Figure 4: (A) Grand averaged ERPs to each of the four probes in the pre-adaptation cued condition, from an example cluster (central posterior, depicted in each map) (probe located at 0°, black; 22. 5°, blue dashed; 45°, red; 67.5°, green dashed). Topological maps below show the distribution of the effect for each probe in the second time interval (200–400 ms), corresponding to the gray shaded area in the ERP traces. (B) ERPs from an example cluster (central posterior) in the post-adaptation cued condition, and the corresponding maps for each probe. (C) Grand averaged ERPs to each probe location in the cued condition for pre-adaptation (black dashed lines) versus post-adaptation (red lines), from an example cluster (central contralateral, depicted in the maps). The gray shaded area in the ERPs corresponds to the first time interval (130–170 ms) which is also illustrated in the corresponding difference maps (pre-adaptation–post-adaptation).
Mentions: We first examined whether the differential response to the probes was modified by adaptation. Figure 4 illustrates the gradual decrease of negativity in the ERPs over the four probes and the corresponding voltage maps for to the 200–400 time interval. In the pre-adaptation phase (Figure 4A), the amplitude of the ERPs (200–400 ms) was ordered from most to least negative as a function of the probe's distance from the saccade target location, thus demonstrating an attentional gradient: the most negative ERP was evoked by the probe at the saccade target, the least negative by the probe at 67.5°, with 45° and 22.5° lined up between these two. We ran an ANOVA including factors Electrode Cluster, Adaptation and Probe Location, restricting Probe Location to include probes at 0° and 45° for which we had specific hypotheses about how adaptation should influence the response. The ANOVA revealed a significant interaction of Adaptation and Probe Location in the 200–400 ms time interval [F(1,13) = 4.6, p < 0.05]. The difference between the two probes was significant in the pre-adaptation phase [F(1,13) = 7.7, p < 0.016] but not in the post-adaptation phase (F < 1)1.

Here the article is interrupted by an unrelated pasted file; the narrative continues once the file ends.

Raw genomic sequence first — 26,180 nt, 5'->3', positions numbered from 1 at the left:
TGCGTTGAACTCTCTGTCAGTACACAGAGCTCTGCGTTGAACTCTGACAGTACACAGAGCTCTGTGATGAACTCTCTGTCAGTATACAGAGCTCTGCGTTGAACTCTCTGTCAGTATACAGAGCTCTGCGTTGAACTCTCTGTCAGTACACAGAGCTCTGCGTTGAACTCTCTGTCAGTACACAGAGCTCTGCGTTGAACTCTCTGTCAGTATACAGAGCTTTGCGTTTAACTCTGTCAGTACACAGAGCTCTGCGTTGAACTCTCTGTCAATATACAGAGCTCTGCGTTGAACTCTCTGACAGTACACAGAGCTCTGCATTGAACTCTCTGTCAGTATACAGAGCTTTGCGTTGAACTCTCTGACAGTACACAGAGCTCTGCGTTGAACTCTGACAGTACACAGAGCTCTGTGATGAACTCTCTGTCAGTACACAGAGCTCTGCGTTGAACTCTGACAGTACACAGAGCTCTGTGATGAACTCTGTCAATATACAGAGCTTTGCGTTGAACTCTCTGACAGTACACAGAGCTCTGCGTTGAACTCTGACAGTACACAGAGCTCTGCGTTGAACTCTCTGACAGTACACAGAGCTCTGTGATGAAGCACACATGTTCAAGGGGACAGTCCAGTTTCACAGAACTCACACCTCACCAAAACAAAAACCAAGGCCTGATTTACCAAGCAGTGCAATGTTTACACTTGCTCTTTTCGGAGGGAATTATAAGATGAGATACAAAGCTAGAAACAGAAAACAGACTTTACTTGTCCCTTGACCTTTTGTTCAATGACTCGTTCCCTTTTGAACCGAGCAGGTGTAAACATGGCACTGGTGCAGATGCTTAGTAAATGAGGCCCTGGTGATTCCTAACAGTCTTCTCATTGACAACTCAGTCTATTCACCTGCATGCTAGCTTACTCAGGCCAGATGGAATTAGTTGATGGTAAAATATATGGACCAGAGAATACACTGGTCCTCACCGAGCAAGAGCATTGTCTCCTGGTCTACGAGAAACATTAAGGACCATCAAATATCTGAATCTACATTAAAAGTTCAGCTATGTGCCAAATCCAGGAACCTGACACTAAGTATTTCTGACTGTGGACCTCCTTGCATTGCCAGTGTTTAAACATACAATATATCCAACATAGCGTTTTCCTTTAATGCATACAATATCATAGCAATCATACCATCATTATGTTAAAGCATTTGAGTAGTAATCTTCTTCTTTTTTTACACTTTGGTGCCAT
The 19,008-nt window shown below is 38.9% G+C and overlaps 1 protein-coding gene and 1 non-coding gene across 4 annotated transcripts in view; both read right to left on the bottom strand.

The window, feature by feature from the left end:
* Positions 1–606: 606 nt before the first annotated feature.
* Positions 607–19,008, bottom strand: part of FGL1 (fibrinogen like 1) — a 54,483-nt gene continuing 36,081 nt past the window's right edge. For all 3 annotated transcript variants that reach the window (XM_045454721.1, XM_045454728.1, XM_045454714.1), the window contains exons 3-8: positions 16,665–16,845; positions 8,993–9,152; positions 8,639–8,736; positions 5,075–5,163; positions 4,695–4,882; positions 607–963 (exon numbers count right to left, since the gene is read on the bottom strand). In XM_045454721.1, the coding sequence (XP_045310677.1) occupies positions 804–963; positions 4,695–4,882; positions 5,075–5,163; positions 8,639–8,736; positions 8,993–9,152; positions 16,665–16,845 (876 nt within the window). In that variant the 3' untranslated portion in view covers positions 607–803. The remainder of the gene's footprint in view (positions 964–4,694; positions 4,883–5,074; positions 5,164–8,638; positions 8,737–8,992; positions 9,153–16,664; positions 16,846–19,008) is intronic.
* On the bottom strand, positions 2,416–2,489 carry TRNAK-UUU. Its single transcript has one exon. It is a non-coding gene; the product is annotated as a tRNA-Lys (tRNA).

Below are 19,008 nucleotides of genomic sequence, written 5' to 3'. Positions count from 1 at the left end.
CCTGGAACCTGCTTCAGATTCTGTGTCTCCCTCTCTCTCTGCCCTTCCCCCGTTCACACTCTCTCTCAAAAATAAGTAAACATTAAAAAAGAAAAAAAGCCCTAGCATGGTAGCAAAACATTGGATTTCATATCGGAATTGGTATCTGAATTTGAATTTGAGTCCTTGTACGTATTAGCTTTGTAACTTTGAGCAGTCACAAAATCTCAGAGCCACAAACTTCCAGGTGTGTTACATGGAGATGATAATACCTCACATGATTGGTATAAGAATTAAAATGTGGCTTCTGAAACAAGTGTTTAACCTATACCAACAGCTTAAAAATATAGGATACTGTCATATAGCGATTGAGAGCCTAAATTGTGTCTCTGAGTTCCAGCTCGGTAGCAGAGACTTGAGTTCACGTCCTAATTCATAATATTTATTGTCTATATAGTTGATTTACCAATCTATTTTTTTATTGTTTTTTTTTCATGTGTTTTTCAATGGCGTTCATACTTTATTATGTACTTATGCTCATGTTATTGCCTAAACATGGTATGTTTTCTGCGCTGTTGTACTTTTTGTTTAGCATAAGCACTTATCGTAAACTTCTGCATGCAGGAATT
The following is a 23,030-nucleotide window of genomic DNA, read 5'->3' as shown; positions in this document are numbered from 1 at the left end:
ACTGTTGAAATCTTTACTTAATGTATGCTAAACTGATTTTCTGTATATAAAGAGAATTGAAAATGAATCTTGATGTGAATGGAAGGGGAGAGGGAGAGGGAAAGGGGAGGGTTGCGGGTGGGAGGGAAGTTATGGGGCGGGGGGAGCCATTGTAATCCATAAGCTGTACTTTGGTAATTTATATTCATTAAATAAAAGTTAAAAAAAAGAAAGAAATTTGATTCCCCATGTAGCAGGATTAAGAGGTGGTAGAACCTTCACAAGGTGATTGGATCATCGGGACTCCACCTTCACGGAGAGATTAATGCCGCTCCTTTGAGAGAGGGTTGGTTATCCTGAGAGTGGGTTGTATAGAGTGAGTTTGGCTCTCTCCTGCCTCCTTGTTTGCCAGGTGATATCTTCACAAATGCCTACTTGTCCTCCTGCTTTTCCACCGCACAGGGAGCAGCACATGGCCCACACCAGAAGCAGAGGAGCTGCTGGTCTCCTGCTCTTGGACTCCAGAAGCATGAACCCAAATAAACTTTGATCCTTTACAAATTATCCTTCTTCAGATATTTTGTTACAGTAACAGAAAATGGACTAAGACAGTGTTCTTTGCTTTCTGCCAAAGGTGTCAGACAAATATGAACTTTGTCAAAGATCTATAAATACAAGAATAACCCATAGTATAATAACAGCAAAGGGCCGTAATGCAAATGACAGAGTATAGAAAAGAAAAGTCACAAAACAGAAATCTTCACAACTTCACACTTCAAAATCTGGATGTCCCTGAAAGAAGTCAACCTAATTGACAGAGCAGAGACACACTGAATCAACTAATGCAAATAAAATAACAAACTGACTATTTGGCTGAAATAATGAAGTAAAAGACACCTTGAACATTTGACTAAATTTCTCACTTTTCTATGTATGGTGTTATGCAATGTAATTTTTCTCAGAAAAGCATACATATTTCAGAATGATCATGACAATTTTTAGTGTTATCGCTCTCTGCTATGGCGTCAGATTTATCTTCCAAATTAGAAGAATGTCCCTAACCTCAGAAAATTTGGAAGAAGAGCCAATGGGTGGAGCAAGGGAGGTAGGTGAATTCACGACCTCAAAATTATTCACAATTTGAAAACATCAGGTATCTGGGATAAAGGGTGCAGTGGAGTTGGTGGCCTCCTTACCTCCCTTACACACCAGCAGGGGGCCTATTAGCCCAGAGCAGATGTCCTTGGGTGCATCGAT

Bottom Line: Extracting information from the visual field can be achieved by covertly orienting attention to different regions, or by making saccades to bring areas of interest onto the fovea.While much research has shown a link between covert attention and saccade preparation, the nature of that link remains a matter of dispute.We examined attentional orienting by recording event-related potentials (ERPs) to task-irrelevant visual probes flashed during saccade preparation at four equidistant locations including the visual target location and the upcoming motor endpoint.

View Article: PubMed Central - PubMed

Affiliation: Laboratoire Psychologie de la Perception, CNRS, Université Paris Descartes Paris, France.

ABSTRACT
Extracting information from the visual field can be achieved by covertly orienting attention to different regions, or by making saccades to bring areas of interest onto the fovea. While much research has shown a link between covert attention and saccade preparation, the nature of that link remains a matter of dispute. Covert presaccadic orienting could result from target selection or from planning a motor act toward an object. We examined the contribution of visual target selection and motor preparation to attentional orienting in humans by dissociating these two habitually aligned processes with saccadic adaptation. Adaptation introduces a discrepancy between the visual target evoking a saccade and the motor metrics of that saccade, which, unbeknownst to the participant, brings the eyes to a different spatial location. We examined attentional orienting by recording event-related potentials (ERPs) to task-irrelevant visual probes flashed during saccade preparation at four equidistant locations including the visual target location and the upcoming motor endpoint. ERPs as early as 130-170 ms post-probe were modulated by attention at both the visual target and motor endpoint locations. These results indicate that both target selection and motor preparation determine the focus of spatial attention, resulting in enhanced processing of stimuli at early visual-perceptual stages.

No MeSH data available.


Related in: MedlinePlus